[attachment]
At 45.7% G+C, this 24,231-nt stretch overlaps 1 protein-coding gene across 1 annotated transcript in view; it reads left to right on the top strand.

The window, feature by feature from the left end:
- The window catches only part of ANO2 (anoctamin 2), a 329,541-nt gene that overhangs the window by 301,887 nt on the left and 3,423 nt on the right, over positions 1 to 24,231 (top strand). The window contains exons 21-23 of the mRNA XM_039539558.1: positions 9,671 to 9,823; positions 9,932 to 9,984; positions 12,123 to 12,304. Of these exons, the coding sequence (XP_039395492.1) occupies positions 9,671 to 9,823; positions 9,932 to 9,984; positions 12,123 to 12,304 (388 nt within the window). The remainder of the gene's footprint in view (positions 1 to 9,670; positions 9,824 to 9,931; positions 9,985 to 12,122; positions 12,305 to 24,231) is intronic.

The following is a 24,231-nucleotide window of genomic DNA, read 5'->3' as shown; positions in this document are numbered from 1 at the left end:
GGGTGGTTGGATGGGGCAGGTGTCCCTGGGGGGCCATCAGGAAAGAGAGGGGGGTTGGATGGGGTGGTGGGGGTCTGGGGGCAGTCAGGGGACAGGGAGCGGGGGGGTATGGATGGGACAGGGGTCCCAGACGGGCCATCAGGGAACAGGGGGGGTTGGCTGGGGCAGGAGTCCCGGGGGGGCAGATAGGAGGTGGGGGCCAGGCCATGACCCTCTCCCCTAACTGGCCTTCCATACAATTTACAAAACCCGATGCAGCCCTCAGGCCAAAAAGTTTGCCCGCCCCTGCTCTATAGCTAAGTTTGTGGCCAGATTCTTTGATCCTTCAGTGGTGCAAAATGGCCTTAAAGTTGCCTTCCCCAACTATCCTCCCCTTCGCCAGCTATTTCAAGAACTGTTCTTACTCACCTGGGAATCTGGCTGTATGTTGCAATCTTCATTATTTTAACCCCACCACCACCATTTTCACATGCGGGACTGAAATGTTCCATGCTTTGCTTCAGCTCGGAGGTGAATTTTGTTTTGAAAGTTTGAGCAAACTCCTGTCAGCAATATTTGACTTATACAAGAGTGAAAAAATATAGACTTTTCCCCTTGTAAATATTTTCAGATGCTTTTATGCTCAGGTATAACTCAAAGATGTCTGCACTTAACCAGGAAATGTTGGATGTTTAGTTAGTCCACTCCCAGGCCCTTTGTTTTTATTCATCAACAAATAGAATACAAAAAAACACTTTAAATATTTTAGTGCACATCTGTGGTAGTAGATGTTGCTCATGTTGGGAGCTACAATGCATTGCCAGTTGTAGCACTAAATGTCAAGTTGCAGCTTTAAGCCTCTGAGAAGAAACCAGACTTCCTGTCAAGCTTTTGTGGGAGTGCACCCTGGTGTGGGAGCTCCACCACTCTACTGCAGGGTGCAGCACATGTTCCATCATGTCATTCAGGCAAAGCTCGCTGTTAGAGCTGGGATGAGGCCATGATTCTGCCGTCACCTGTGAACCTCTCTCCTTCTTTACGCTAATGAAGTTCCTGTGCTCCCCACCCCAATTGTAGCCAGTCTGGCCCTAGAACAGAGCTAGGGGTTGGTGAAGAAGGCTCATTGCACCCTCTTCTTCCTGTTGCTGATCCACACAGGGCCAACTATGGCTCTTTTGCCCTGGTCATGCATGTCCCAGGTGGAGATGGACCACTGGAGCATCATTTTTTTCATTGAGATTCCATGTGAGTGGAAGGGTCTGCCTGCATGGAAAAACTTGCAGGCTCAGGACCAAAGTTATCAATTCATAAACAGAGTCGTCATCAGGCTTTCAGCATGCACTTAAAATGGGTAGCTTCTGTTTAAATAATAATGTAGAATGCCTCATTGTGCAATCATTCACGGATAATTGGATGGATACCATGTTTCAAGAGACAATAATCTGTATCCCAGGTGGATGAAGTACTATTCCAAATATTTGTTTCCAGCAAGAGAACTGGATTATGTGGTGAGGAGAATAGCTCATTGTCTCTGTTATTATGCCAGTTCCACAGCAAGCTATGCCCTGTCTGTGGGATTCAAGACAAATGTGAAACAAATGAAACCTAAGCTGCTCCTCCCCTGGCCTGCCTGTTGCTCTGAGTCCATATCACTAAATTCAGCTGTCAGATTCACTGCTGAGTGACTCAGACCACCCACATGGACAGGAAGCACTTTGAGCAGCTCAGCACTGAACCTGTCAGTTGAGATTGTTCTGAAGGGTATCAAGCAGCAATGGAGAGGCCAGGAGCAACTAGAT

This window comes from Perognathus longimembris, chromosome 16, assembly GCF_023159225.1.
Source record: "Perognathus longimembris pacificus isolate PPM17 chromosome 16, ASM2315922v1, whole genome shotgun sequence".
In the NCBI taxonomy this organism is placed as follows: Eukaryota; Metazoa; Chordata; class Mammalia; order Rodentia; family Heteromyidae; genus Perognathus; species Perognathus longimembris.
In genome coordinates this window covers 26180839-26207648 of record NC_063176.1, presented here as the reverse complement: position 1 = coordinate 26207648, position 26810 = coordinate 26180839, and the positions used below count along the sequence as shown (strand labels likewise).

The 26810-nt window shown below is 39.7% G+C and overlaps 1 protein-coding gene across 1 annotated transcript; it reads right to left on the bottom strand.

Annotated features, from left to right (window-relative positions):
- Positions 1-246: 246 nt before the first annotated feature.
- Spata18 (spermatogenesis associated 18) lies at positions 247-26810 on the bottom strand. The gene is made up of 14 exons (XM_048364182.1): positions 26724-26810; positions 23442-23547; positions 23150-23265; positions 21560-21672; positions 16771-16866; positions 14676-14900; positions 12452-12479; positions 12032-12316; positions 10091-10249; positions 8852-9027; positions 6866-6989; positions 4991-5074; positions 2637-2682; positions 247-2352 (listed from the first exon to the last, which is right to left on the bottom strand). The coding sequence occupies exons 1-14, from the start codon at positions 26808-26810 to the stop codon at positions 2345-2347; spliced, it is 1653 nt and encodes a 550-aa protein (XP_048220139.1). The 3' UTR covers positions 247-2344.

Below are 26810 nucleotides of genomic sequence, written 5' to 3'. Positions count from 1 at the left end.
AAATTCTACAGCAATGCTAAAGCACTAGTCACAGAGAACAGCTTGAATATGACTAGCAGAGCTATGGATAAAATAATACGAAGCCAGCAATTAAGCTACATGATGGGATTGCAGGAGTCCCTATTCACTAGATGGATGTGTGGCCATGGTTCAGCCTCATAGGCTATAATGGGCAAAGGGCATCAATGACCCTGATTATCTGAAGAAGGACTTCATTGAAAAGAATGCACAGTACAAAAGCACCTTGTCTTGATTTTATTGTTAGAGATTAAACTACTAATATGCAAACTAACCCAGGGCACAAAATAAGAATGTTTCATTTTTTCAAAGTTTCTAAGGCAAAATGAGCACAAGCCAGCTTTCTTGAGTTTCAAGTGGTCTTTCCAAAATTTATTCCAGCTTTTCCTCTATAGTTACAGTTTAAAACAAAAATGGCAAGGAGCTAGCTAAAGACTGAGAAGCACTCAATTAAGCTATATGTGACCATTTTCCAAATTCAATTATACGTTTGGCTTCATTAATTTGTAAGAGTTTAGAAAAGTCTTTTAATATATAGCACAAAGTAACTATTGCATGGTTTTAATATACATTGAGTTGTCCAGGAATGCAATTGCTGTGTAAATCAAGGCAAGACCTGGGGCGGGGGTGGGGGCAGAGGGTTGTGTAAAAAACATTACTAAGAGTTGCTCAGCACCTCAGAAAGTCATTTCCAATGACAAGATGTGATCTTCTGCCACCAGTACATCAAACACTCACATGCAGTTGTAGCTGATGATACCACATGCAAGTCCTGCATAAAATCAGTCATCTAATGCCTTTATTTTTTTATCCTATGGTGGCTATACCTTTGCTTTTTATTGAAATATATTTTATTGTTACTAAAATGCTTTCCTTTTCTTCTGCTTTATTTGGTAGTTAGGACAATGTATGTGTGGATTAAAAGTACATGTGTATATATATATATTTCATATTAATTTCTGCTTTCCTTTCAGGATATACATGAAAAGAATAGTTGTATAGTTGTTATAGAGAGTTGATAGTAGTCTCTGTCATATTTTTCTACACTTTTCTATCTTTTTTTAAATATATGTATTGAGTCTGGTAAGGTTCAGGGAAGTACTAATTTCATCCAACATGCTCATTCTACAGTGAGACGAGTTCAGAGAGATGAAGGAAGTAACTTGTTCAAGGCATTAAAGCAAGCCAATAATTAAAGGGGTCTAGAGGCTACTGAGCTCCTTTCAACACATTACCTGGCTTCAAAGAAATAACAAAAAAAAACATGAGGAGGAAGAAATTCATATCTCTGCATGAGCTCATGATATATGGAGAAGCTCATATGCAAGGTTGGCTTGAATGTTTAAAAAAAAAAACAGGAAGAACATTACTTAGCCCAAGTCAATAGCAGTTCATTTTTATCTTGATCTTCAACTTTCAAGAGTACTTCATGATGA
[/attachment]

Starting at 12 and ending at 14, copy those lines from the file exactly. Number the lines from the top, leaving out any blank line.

- Positions 1-246: 246 nt before the first annotated feature.
- Spata18 (spermatogenesis associated 18) lies at positions 247-26810 on the bottom strand. The gene is made up of 14 exons (XM_048364182.1): positions 26724-26810; positions 23442-23547; positions 23150-23265; positions 21560-21672; positions 16771-16866; positions 14676-14900; positions 12452-12479; positions 12032-12316; positions 10091-10249; positions 8852-9027; positions 6866-6989; positions 4991-5074; positions 2637-2682; positions 247-2352 (listed from the first exon to the last, which is right to left on the bottom strand). The coding sequence occupies exons 1-14, from the start codon at positions 26808-26810 to the stop codon at positions 2345-2347; spliced, it is 1653 nt and encodes a 550-aa protein (XP_048220139.1). The 3' UTR covers positions 247-2344.

Below are 26810 nucleotides of genomic sequence, written 5' to 3'. Positions count from 1 at the left end.